A botnet (or “robot network”) is a collection of networked devices infected with malware and hijacked to perpetrate large-scale scams and data breaches.
In this blog, we will discuss how a botnet works, what they are used to accomplish, and how to take them down.
How A Botnet Works
Botnet infections occur when a vulnerability – such as a user’s behavior – is exploited. Once a device is infected, the malware takes control of the machine and quickly spreads across the network, infecting potentially thousands of other machines. A botnet attack can be executed with minimal effort and little cost, making it an increasingly popular threat vector.
A botnet is controlled remotely by a threat actor – or “bot-herder” – using malware. Once scale has been achieved, the bot-herder will take remote control of the botnet and assume administrator rights. From that point, they can manage file permissions, gather personal data, monitor user activity, scan for vulnerabilities, and install software that triggers secondary attacks.
Botnets are sneaky. In fact, without the proper monitoring technology, security teams are typically unaware that systems have been infected.
Why Botnets Are So Damaging
Having an army of bots infect and control your network is like having a hacker living inside your IT infrastructure ready to initiate nefarious activity at any time. For this reason, botnet infections cannot be ignored.
Indeed, a Bitsight study found a direct link between botnets and significant, publicly disclosed data breaches. When we analyzed the security ratings of more than 6,000 companies, we found those with a botnet grade of “B” or lower are twice as likely to experience a botnet attack that compromises personally identifiable information and leads to financial and reputation damage.
Bitsight has a long history of observing and understanding the inner workings of botnets and has worked with law enforcement and private sector organizations on their disruption activities. For example, in 2017, we collaborated with Microsoft’s Digital Crimes Unit (DCU) to understand and disrupt a massive criminal botnet known as the Necurs malware.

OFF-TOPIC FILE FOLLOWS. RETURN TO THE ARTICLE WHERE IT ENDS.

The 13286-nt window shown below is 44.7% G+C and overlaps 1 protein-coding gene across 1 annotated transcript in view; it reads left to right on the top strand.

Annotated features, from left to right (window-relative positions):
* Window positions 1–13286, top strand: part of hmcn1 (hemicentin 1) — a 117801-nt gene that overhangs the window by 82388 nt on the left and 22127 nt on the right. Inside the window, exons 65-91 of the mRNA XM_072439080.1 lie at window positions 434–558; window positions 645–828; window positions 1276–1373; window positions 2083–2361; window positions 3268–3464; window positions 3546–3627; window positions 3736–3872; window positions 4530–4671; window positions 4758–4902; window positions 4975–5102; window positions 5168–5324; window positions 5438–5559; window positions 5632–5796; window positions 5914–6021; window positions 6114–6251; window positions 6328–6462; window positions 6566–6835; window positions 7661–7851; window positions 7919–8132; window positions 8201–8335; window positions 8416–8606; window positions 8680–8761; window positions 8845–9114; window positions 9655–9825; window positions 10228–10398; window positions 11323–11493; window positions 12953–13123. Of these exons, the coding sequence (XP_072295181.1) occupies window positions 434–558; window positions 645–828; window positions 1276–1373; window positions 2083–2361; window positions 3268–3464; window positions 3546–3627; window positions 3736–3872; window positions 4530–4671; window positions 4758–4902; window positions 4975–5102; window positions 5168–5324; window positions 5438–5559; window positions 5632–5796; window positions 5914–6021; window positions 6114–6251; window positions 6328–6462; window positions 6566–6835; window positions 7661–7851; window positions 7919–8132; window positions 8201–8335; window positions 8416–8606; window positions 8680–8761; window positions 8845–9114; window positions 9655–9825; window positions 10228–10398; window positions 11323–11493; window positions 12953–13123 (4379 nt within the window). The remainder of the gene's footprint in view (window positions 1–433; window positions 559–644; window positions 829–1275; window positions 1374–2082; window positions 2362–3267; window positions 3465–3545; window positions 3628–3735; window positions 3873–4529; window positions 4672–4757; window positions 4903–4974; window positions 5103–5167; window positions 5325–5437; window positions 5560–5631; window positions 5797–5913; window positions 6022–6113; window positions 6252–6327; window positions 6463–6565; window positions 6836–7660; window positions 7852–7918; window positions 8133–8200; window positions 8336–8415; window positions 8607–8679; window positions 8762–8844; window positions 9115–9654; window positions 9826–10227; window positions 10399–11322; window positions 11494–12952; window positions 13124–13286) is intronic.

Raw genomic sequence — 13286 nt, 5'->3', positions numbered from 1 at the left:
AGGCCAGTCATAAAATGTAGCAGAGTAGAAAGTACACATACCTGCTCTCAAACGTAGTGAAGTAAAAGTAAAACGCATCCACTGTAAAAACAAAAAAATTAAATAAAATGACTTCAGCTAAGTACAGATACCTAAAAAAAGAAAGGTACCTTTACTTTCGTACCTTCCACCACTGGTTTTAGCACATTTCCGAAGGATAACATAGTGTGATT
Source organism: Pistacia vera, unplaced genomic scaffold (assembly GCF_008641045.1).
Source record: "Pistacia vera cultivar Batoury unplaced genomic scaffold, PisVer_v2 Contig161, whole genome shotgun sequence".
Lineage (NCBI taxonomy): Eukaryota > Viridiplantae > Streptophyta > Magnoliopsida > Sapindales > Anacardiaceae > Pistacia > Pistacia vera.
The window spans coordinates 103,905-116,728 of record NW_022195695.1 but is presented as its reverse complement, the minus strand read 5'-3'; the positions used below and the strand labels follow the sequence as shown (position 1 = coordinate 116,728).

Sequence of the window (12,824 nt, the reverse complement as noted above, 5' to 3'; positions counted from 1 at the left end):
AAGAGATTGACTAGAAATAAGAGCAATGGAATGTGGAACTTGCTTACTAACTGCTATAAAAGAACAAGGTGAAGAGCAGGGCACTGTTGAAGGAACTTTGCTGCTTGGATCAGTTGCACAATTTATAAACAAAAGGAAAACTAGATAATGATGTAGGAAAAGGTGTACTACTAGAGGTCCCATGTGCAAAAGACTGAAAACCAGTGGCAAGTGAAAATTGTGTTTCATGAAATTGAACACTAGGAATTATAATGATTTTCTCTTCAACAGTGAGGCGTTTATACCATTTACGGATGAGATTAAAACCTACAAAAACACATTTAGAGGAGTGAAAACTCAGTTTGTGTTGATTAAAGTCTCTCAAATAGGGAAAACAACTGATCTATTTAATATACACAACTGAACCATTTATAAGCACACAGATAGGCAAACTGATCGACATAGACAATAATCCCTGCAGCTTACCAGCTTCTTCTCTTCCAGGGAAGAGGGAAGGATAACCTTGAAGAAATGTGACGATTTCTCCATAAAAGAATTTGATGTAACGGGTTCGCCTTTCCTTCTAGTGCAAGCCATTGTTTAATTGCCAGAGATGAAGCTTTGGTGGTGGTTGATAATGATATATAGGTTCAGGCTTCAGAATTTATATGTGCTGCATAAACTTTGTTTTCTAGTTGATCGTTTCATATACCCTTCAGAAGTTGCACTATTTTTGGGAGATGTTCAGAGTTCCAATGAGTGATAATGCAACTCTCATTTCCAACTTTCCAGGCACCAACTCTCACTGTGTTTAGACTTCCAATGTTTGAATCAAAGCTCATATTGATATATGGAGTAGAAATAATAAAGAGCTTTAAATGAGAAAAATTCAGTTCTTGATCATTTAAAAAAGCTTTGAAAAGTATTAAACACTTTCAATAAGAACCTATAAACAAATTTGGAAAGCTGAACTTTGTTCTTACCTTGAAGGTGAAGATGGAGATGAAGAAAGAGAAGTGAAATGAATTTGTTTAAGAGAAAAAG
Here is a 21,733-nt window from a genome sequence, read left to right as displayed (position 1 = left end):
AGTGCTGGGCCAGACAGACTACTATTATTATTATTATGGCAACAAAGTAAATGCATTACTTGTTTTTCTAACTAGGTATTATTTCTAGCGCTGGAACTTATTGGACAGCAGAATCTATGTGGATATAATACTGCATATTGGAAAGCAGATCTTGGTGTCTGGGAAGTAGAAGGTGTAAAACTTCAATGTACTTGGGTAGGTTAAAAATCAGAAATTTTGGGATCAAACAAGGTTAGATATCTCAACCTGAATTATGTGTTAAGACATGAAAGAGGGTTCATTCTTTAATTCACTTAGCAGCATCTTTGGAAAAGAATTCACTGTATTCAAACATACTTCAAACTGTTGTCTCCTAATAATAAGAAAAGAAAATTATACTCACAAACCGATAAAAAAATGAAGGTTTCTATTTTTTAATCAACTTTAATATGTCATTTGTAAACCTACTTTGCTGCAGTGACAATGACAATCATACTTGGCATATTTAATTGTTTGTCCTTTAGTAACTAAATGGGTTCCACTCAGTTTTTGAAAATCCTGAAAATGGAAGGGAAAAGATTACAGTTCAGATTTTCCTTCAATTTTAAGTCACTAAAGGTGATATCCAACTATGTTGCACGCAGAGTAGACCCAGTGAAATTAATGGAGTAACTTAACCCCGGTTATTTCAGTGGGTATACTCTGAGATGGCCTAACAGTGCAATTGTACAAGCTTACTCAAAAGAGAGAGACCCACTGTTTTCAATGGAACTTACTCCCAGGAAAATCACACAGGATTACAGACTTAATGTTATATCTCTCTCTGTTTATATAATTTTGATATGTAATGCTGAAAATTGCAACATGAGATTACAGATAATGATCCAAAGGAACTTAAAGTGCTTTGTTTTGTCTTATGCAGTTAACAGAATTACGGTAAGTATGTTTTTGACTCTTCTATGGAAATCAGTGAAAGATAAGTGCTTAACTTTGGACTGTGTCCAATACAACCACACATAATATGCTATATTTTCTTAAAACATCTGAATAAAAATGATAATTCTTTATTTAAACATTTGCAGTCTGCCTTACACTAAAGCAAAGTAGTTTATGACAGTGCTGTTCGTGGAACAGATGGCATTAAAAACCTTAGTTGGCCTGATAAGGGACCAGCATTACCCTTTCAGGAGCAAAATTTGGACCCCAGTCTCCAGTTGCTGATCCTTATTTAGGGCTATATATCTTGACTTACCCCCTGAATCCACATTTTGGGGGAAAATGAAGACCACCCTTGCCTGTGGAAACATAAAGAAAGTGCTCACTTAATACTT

We initially discovered that Necurs had around one million infected systems, but it was spreading rapidly. By 2020, Necurs had infected nine million computers globally. That same year, with help from Bitsight’s insights, Microsoft took steps to disrupt all Necurs botnets and mitigate impacted systems.
How To Prevent Botnet Attacks
Since botnet infections can lay hidden for some time, you first need to understand if your organization is already infected.
In a similar way to how a doctor might order diagnostics to identify underlying health problems, Bitsight Security Ratings can be used to assess the cyber health of your digital environment.
Security ratings use expansive data-scanning technology to provide an outside-in view of your organization’s security posture, including compromised systems, and the risk of a public breach. Executives, board members, and security and risk teams can use your rating to understand cyber performance and make informed security decisions.
Because botnets are continually evolving, keep a finger on the pulse of your security performance by continuously and automatically monitoring your environment for emerging risks. With Bitsight, you’ll receive near real-time alerts the moment a potential system vulnerability or infection is detected, so you can take quick action to remediate risk.
Once a botnet takes over your digital infrastructure, they can be very hard to stop. Take steps now to ensure you have a plan to detect and prevent attacks.